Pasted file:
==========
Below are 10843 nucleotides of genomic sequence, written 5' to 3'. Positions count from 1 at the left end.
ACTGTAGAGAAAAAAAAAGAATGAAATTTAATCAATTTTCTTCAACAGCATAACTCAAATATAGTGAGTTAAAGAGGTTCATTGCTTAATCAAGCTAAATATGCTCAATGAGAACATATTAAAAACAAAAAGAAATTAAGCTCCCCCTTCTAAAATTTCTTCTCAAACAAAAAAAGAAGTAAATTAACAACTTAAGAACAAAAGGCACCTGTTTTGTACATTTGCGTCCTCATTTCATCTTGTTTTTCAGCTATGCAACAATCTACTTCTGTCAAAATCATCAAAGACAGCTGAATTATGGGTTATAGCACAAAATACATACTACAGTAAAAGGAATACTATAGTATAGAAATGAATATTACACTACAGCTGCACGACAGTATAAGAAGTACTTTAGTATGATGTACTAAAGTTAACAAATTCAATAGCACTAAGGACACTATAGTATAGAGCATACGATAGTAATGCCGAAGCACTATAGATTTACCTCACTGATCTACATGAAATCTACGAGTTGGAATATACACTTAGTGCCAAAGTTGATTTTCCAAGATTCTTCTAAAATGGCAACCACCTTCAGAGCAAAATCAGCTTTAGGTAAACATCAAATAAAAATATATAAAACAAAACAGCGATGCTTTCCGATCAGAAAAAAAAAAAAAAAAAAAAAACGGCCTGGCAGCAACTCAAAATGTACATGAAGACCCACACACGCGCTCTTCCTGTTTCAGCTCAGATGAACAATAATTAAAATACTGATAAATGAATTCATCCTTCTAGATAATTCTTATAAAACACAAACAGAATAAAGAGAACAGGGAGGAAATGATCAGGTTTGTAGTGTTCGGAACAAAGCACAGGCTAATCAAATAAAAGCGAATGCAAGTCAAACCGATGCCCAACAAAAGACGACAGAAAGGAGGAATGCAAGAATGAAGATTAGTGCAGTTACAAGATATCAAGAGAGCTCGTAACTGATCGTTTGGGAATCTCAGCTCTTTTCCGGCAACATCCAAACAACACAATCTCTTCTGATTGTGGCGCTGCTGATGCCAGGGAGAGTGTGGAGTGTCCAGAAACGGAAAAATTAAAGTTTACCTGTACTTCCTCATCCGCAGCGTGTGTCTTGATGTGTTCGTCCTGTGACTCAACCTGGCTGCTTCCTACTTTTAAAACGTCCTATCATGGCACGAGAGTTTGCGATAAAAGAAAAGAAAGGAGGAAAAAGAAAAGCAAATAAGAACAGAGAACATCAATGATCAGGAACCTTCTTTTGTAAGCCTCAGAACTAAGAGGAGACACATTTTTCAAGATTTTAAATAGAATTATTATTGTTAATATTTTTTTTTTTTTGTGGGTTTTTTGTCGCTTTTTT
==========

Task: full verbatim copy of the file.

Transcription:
Below are 10843 nucleotides of genomic sequence, written 5' to 3'. Positions count from 1 at the left end.
ACTGTAGAGAAAAAAAAAGAATGAAATTTAATCAATTTTCTTCAACAGCATAACTCAAATATAGTGAGTTAAAGAGGTTCATTGCTTAATCAAGCTAAATATGCTCAATGAGAACATATTAAAAACAAAAAGAAATTAAGCTCCCCCTTCTAAAATTTCTTCTCAAACAAAAAAAGAAGTAAATTAACAACTTAAGAACAAAAGGCACCTGTTTTGTACATTTGCGTCCTCATTTCATCTTGTTTTTCAGCTATGCAACAATCTACTTCTGTCAAAATCATCAAAGACAGCTGAATTATGGGTTATAGCACAAAATACATACTACAGTAAAAGGAATACTATAGTATAGAAATGAATATTACACTACAGCTGCACGACAGTATAAGAAGTACTTTAGTATGATGTACTAAAGTTAACAAATTCAATAGCACTAAGGACACTATAGTATAGAGCATACGATAGTAATGCCGAAGCACTATAGATTTACCTCACTGATCTACATGAAATCTACGAGTTGGAATATACACTTAGTGCCAAAGTTGATTTTCCAAGATTCTTCTAAAATGGCAACCACCTTCAGAGCAAAATCAGCTTTAGGTAAACATCAAATAAAAATATATAAAACAAAACAGCGATGCTTTCCGATCAGAAAAAAAAAAAAAAAAAAAAAACGGCCTGGCAGCAACTCAAAATGTACATGAAGACCCACACACGCGCTCTTCCTGTTTCAGCTCAGATGAACAATAATTAAAATACTGATAAATGAATTCATCCTTCTAGATAATTCTTATAAAACACAAACAGAATAAAGAGAACAGGGAGGAAATGATCAGGTTTGTAGTGTTCGGAACAAAGCACAGGCTAATCAAATAAAAGCGAATGCAAGTCAAACCGATGCCCAACAAAAGACGACAGAAAGGAGGAATGCAAGAATGAAGATTAGTGCAGTTACAAGATATCAAGAGAGCTCGTAACTGATCGTTTGGGAATCTCAGCTCTTTTCCGGCAACATCCAAACAACACAATCTCTTCTGATTGTGGCGCTGCTGATGCCAGGGAGAGTGTGGAGTGTCCAGAAACGGAAAAATTAAAGTTTACCTGTACTTCCTCATCCGCAGCGTGTGTCTTGATGTGTTCGTCCTGTGACTCAACCTGGCTGCTTCCTACTTTTAAAACGTCCTATCATGGCACGAGAGTTTGCGATAAAAGAAAAGAAAGGAGGAAAAAGAAAAGCAAATAAGAACAGAGAACATCAATGATCAGGAACCTTCTTTTGTAAGCCTCAGAACTAAGAGGAGACACATTTTTCAAGATTTTAAATAGAATTATTATTGTTAATATTTTTTTTTTTTTGTGGGTTTTTTGTCGCTTTTTT